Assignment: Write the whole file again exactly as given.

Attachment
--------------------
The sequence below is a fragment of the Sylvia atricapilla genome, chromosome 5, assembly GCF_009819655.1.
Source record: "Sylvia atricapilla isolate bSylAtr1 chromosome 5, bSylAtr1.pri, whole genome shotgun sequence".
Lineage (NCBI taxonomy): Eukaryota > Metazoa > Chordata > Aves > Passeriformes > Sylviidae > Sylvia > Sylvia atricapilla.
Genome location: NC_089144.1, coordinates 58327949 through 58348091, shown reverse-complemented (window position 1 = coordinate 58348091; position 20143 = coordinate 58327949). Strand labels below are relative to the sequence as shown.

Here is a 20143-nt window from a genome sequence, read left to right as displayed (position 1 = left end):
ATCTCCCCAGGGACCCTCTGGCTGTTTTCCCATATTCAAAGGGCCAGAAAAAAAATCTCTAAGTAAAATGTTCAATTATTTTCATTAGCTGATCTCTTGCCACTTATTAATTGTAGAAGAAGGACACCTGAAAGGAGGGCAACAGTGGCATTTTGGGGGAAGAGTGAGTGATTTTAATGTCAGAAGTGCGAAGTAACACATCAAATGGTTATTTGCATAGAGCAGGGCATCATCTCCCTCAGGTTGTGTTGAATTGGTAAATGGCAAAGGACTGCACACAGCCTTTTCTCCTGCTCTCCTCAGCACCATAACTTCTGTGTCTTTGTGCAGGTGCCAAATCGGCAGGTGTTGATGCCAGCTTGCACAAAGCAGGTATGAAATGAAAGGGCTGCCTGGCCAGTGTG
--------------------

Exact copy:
The sequence below is a fragment of the Sylvia atricapilla genome, chromosome 5, assembly GCF_009819655.1.
Source record: "Sylvia atricapilla isolate bSylAtr1 chromosome 5, bSylAtr1.pri, whole genome shotgun sequence".
Lineage (NCBI taxonomy): Eukaryota > Metazoa > Chordata > Aves > Passeriformes > Sylviidae > Sylvia > Sylvia atricapilla.
Genome location: NC_089144.1, coordinates 58327949 through 58348091, shown reverse-complemented (window position 1 = coordinate 58348091; position 20143 = coordinate 58327949). Strand labels below are relative to the sequence as shown.

Here is a 20143-nt window from a genome sequence, read left to right as displayed (position 1 = left end):
ATCTCCCCAGGGACCCTCTGGCTGTTTTCCCATATTCAAAGGGCCAGAAAAAAAATCTCTAAGTAAAATGTTCAATTATTTTCATTAGCTGATCTCTTGCCACTTATTAATTGTAGAAGAAGGACACCTGAAAGGAGGGCAACAGTGGCATTTTGGGGGAAGAGTGAGTGATTTTAATGTCAGAAGTGCGAAGTAACACATCAAATGGTTATTTGCATAGAGCAGGGCATCATCTCCCTCAGGTTGTGTTGAATTGGTAAATGGCAAAGGACTGCACACAGCCTTTTCTCCTGCTCTCCTCAGCACCATAACTTCTGTGTCTTTGTGCAGGTGCCAAATCGGCAGGTGTTGATGCCAGCTTGCACAAAGCAGGTATGAAATGAAAGGGCTGCCTGGCCAGTGTG